Goldman Sachs Ex-CEO Claims ‘Even Hitler’ Didn’t Use Chemical Weapons

CC0 / / Gas Mask
  Gas Mask  - Sputnik International, 1920, 25.03.2022
Western media and cultural figures have long compared the US’ official enemies to Nazi dictator Adolf Hitler. Most recently, Russian President Vladimir Putin has been the target of such attacks, which have dramatically increased since the Kremlin launched its special military operation in Ukraine last month.
Among those accused of being similar to, or even worse than Hitler by Western leaders and corporate media at a time the US was either attempting to oust them for build a demonization campaign against them include: Venezuelan President Hugo Chavez; Iraqi President Saddam Hussein; Libyan leader Muammar Gaddafi; North Korean leader Kim Jong-Un; Syrian President Bashar al-Assad; Chinese President Xi Jinping; and Iranian Supreme Leader Ayatollah Ali Khamenei.
“Putin’s attack on Ukraine echoes Hitler’s takeover of Czechoslovakia,” wrote the Washington Post on the morning the special military operation began, which aims at eliminating fanatically anti-Russian neo-Nazi elements in the country. An op-ed by infamous anti-Russian history writer Timothy Snyder published by the Boston Globe the same day was titled “Putin’s Hitler-like tricks and tactics in Ukraine.” An article in US state-funded media outlet Voice of America simply asked: “Is Putin the New Hitler?”
Michael McFaul, the former US ambassador to Russia who is also a professor of International Studies at Stanford University, told MSNBC’s Rachel Maddow that Putin was actually worse than Hitler because “there’s one difference between Hitler when he was coming in, and Putin. Hitler didn’t kill ethnic Germans. He didn’t kill German-speaking people.” The outlandish statement won a rebuttal from no less august a Holocaust authority than the Auschwitz Memorial and forced the Maddow Blog Twitter account to delete the tweet and apologize.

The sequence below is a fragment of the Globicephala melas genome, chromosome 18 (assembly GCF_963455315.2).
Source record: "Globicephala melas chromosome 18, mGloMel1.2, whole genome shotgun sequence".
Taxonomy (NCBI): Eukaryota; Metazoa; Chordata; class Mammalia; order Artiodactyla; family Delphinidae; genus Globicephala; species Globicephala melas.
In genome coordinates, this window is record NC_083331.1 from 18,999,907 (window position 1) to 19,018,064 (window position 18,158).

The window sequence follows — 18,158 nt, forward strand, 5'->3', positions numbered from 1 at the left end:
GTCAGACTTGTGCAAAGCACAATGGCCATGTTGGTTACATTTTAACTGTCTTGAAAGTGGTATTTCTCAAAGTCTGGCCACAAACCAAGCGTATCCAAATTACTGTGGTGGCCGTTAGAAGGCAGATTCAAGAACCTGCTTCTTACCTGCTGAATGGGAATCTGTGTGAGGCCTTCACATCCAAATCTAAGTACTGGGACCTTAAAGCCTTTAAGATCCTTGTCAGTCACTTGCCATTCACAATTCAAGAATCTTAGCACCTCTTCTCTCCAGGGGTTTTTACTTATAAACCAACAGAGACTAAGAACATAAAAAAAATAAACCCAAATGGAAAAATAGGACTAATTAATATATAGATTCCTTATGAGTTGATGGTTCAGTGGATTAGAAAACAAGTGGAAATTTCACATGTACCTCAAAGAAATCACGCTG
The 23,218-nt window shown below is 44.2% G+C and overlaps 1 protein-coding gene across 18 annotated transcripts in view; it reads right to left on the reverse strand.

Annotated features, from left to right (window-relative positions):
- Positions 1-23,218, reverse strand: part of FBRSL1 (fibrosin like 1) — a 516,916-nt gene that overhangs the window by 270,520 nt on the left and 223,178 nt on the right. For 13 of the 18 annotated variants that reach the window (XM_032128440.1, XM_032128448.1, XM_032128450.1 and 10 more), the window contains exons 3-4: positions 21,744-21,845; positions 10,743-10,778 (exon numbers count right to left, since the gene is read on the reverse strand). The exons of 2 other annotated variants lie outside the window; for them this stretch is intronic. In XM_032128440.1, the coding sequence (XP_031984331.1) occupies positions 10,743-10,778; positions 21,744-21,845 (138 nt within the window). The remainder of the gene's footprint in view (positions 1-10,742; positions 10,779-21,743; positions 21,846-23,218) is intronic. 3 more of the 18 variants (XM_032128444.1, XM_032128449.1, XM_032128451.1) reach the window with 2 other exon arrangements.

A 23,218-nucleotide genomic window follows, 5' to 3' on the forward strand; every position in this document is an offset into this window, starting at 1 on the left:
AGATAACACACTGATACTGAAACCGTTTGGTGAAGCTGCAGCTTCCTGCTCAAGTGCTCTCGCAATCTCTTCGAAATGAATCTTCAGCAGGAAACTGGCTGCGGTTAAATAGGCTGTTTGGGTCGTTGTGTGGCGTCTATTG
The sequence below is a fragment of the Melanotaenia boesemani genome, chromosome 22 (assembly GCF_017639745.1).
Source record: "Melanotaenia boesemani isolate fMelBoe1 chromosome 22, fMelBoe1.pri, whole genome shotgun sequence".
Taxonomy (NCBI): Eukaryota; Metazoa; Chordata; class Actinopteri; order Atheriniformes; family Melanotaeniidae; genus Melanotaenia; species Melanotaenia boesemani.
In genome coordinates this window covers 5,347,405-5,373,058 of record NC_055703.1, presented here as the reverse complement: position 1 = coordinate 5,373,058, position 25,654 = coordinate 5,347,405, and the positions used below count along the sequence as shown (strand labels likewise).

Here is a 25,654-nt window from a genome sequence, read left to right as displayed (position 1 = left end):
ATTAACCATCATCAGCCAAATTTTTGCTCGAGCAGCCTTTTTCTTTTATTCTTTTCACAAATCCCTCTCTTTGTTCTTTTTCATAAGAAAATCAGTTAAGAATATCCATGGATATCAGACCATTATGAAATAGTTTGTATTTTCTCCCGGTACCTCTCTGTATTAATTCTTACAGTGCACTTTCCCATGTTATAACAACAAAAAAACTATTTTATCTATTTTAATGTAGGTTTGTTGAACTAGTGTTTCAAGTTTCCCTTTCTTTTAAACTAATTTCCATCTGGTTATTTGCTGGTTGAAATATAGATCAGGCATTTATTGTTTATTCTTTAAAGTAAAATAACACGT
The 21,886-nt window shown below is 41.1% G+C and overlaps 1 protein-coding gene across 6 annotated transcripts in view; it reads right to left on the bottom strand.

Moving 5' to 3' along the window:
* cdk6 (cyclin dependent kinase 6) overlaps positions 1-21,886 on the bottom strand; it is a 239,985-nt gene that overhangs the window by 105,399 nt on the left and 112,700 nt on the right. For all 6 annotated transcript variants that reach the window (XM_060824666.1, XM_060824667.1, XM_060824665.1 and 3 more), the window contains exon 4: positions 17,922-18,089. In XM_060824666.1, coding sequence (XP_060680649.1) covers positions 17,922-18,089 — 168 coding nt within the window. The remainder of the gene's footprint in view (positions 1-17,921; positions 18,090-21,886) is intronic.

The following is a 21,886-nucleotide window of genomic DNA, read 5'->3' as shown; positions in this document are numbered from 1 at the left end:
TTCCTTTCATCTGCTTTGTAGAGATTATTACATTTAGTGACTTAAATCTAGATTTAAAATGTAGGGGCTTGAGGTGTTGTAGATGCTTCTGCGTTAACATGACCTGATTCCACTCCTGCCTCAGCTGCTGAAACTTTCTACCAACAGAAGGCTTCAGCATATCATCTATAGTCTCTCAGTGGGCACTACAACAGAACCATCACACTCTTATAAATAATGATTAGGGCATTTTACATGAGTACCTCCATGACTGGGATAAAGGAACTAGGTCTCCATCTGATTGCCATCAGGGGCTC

The latest offender was Lloyd Blankfein, a former CEO of Goldman Sachs who says on his Twitter account that he’s “on a gap year.” On Thursday, Blankfein retweeted a Wall Street Journal story in which US President Joe Biden was quoted as saying that the US would respond if Russia used chemical weapons in Ukraine.
“Worth noting even Hitler didn’t permit his military to use chemical weapons, though he had them,” Blankfein said.
Hitler may not have used chemical weapons on the battlefield in the west, where the Nazis regarded their foes as honorable, but on the Eastern Front, where the Nazi regime’s genocidal machine was unbridled in all its fury, no atrocity was off the table, including deploying poison gas. Here are a few examples to correct the historical record.

Invasion of Poland

The first use of poison gas came just three days into the war, when a flight of German bombers was attacking the outskirts of the Polish capital of Warsaw. One of the aircraft dropped several mustard gas bombs, reportedly by mistake. Several days later, the Poles reciprocated, defending a railway bridge over the River Jasiołka near Jasło with mustard gas landmines that killed two German soldiers.

Odessa Catacombs

In June 1941, Hitler ordered an all-out attack on the Soviet Union - the largest land invasion in history. The Soviet Ukrainian city of Odessa, known for its large Jewish population, was captured in October 1941. However, partisans continued to resist the fascist occupation, including by hiding out in the extensive network of stone mines beneath the city, which were dubbed catacombs. The Germans regularly used gas and smoke bombs in an attempt to flush the partisans out, with limited success.

Invasion of Crimea

The Nazis used poison gas in several battles in Soviet Crimea, including in the caverns beneath Sevastopol, where Soviet partisans hid out much like in Odessa; in the battle on the eastern Kerch Peninsula, and especially in the fight for the Adzhimushkay Quarry.
As many as 10,000 Red Army troops took shelter in the massive limestone mine’s labyrinth of tunnels in eastern Crimea, joined by refugees from nearby towns. In October 1942, the Nazis decided to simply gas the entire population to death, dropping gas bombs into the tunnels. Only 48 people survived.

The Kuban

Across the Kerch Strait from Crimea is the Kuban Peninsula and Krasondar Krai. After being pushed out of the Caucasus and away from Stalingrad by the Red Army’s vast Operation Uranus, German forces held onto a small bridgehead west of Novorossiysk. In February 1943, German troops are purported to have used poison gas against Soviet troops in the mountains, although only circumstantial evidence of the accusation exists.
All this is to say nothing, of course, of the vast and infamous use of poison gas in the Holocaust to execute prisoners, most of whom were Jews or other minorities, such as Romani.
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